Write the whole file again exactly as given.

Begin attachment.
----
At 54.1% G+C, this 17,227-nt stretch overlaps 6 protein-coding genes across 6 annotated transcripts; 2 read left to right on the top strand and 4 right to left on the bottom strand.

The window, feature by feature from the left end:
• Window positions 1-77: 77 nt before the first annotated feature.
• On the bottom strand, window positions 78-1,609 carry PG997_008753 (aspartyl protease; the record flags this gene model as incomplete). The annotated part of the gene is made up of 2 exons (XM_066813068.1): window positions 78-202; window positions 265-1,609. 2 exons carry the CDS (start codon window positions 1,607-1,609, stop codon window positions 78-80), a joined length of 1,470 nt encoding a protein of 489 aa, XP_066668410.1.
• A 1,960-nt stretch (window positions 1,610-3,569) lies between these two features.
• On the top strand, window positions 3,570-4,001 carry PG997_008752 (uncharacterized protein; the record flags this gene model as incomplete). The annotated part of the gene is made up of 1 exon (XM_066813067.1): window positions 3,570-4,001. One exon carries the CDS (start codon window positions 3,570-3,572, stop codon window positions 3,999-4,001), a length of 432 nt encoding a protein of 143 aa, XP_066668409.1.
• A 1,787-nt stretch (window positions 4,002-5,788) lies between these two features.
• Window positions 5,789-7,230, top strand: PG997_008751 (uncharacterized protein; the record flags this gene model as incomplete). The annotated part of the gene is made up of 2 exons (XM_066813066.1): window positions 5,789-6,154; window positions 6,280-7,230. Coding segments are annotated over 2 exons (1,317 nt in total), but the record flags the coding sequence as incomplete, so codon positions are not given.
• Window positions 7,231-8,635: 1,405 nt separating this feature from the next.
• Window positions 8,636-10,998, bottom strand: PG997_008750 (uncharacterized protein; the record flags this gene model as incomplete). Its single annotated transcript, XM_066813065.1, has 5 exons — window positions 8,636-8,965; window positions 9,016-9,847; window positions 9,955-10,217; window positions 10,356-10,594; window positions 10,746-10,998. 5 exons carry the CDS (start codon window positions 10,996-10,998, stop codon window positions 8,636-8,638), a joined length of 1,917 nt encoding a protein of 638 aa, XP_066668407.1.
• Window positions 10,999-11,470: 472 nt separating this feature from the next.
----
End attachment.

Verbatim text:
At 54.1% G+C, this 17,227-nt stretch overlaps 6 protein-coding genes across 6 annotated transcripts; 2 read left to right on the top strand and 4 right to left on the bottom strand.

The window, feature by feature from the left end:
• Window positions 1-77: 77 nt before the first annotated feature.
• On the bottom strand, window positions 78-1,609 carry PG997_008753 (aspartyl protease; the record flags this gene model as incomplete). The annotated part of the gene is made up of 2 exons (XM_066813068.1): window positions 78-202; window positions 265-1,609. 2 exons carry the CDS (start codon window positions 1,607-1,609, stop codon window positions 78-80), a joined length of 1,470 nt encoding a protein of 489 aa, XP_066668410.1.
• A 1,960-nt stretch (window positions 1,610-3,569) lies between these two features.
• On the top strand, window positions 3,570-4,001 carry PG997_008752 (uncharacterized protein; the record flags this gene model as incomplete). The annotated part of the gene is made up of 1 exon (XM_066813067.1): window positions 3,570-4,001. One exon carries the CDS (start codon window positions 3,570-3,572, stop codon window positions 3,999-4,001), a length of 432 nt encoding a protein of 143 aa, XP_066668409.1.
• A 1,787-nt stretch (window positions 4,002-5,788) lies between these two features.
• Window positions 5,789-7,230, top strand: PG997_008751 (uncharacterized protein; the record flags this gene model as incomplete). The annotated part of the gene is made up of 2 exons (XM_066813066.1): window positions 5,789-6,154; window positions 6,280-7,230. Coding segments are annotated over 2 exons (1,317 nt in total), but the record flags the coding sequence as incomplete, so codon positions are not given.
• Window positions 7,231-8,635: 1,405 nt separating this feature from the next.
• Window positions 8,636-10,998, bottom strand: PG997_008750 (uncharacterized protein; the record flags this gene model as incomplete). Its single annotated transcript, XM_066813065.1, has 5 exons — window positions 8,636-8,965; window positions 9,016-9,847; window positions 9,955-10,217; window positions 10,356-10,594; window positions 10,746-10,998. 5 exons carry the CDS (start codon window positions 10,996-10,998, stop codon window positions 8,636-8,638), a joined length of 1,917 nt encoding a protein of 638 aa, XP_066668407.1.
• Window positions 10,999-11,470: 472 nt separating this feature from the next.